If you’ve been thinking about buying a new laptop, things are about to get even more confusing. Taking even a brief break from the rapidly-evolving world of technology most often means you’ll be left behind, sometimes far behind. Although it seems like just yesterday that consumers were overwhelmed by the idea of the tablet, the experience of mobile computing is once again being revolutionized, this time in the form of the ultrabook.
The way people think about computing has changed drastically over the past few years with the introduction of each new smaller device, and when it comes to size and shape, a regular old laptop just isn’t good enough anymore. So, in an effort to reach the most recent demand for a more tablet-like experience, several manufacturers are developing their own version of what is basically a super-thin, super-fast laptop.
So what exactly is an ultrabook? The term was coined and trademarked by Intel to describe a high-performance, ultra-portable, Intel-based notebook that gives you a better mobile computing experience than your average notebook or tablet. According to Intel, to qualify as an ultrabook, a notebook must weigh no more than 3.1 lbs, be no more than .71 inches thick, provide five-plus hours of battery life, include flash-based storage, and incorporate Intel’s Rapid Start Technology, which equips the device with an ultra-fast start-up time.
Consumers can expect to see about 30 to 50 new models of ultrabooks debut at the annual Consumer Electronics Show, which takes place next week in Las Vegas. The international event is often a “make it or break it” moment for new devices emerging into the U.S. consumer electronics market, but some skeptics say the ultrabook’s price point may prevent it from becoming the latest and greatest mainstream product. Most ultrabooks will be in the $1,000 to $1,200 price range when first introduced, but analysts say they need to be priced around $699 to appeal to mainstream consumers. The prices of some ultrabooks are expected to drop to between $500 and $800 next year, which will definitely make them more appealing, but that doesn’t help much if you’re looking for something now.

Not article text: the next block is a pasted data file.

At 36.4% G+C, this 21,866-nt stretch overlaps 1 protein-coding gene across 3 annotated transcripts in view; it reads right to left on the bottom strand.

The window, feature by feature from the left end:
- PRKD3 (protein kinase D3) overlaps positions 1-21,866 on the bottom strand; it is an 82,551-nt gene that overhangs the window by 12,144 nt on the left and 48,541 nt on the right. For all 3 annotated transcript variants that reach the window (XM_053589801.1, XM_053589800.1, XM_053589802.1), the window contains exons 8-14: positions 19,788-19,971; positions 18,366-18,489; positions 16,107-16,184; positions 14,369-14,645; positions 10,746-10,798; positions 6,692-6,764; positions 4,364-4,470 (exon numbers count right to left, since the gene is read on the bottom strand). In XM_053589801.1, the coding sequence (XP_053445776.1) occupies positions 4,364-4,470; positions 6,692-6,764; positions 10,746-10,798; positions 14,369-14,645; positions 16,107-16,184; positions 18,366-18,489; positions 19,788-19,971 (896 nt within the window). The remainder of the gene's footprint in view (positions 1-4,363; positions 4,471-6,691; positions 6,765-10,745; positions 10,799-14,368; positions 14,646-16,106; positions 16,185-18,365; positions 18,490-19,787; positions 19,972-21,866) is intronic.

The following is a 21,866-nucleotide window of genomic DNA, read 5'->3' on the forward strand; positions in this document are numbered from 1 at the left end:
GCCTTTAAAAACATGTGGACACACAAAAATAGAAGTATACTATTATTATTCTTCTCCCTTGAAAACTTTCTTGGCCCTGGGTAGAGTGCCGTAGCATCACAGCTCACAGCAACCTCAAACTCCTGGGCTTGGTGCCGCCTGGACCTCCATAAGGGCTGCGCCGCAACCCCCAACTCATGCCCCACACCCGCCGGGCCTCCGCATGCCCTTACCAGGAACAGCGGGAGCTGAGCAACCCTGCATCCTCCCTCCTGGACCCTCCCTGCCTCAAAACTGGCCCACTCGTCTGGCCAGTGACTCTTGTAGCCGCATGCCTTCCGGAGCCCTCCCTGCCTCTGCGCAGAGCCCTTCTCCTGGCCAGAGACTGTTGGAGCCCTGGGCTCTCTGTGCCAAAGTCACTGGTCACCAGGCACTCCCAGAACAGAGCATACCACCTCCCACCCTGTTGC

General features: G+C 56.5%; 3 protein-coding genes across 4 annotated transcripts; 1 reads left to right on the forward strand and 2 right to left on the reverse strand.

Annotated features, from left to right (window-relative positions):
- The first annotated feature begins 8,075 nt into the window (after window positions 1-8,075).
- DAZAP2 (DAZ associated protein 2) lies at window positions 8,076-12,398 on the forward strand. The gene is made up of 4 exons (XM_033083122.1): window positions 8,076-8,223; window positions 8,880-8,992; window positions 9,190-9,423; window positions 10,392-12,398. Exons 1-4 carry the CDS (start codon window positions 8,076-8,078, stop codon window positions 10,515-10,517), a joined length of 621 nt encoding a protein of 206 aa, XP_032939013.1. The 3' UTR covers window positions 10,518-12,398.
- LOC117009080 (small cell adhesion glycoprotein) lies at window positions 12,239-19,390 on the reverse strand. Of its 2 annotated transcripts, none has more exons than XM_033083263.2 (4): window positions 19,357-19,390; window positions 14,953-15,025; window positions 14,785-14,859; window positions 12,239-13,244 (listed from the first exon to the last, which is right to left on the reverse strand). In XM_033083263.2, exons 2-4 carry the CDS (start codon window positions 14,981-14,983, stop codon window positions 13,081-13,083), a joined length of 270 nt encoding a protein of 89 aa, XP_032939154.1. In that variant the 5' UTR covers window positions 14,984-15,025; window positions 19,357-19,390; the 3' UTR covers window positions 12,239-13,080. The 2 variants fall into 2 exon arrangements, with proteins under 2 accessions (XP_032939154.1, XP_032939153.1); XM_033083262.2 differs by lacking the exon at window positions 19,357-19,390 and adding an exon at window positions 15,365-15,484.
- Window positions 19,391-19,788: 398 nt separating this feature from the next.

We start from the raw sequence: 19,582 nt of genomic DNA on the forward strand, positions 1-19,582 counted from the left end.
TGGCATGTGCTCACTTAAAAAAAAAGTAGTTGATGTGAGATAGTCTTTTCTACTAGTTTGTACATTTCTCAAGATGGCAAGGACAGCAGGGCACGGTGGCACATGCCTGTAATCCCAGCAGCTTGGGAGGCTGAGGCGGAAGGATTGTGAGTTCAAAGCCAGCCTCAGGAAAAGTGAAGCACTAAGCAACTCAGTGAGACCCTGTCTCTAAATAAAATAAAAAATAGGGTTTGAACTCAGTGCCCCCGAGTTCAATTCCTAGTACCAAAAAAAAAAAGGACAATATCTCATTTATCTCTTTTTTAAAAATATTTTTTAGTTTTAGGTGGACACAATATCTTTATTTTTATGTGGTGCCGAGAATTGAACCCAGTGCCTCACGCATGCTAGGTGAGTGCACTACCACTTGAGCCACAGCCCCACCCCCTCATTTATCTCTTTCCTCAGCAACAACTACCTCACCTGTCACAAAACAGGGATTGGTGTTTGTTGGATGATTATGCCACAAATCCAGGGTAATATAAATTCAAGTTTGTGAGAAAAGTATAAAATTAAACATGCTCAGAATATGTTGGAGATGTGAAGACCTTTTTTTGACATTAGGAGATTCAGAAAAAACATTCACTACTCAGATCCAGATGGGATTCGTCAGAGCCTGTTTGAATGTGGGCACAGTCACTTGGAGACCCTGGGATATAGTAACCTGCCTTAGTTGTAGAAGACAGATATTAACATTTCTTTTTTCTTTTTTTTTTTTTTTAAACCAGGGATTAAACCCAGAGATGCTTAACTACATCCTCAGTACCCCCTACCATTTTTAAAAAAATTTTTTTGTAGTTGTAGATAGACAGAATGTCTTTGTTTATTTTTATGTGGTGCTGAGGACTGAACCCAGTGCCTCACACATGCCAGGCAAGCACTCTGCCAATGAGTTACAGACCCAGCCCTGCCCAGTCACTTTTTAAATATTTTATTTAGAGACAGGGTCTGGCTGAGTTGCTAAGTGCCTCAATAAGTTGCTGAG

The challenge is making a premium product mainstream, according to industry analysts, which then takes away the idea that makes the product premium in the first place. So the ultrabook is basically the PC world’s way of competing with Apple’s Macbook Air and making ultrabooks more widespread. Thin and light, with a full-size keyboard, the Air paved the way for this new wave of mobile computing and its success has proven that people will pay for this type of premium model.
What it really comes down to is paying for the convenience of having a super-thin computing device, versus a bulkier laptop with more capabilities or a smaller tablet with fewer capabilities. Experts say ultrabooks aren’t necessarily faster than what you’d get with a laptop, and if the thickness of the device really doesn’t matter to you, a high-end laptop for the same price will give you more bells and whistles and all the speed you want.
So here we go again: Whether it’s an mp3 player, tablet or laptop, it’s Apple versus the world. When it comes to electronics, HLN Money Expert Clark Howard says as a smart consumer, do your research and make sure you’re getting the device and capabilities you need for the best price. If a sleek and sexy ultrabook doesn’t fit your needs, then don’t waste your hard-earned money -- and make sure to always be cautious when jumping into a new-wave technology.
Be sure to tune in to HLN next week for reports from the Consumer Electronics Show.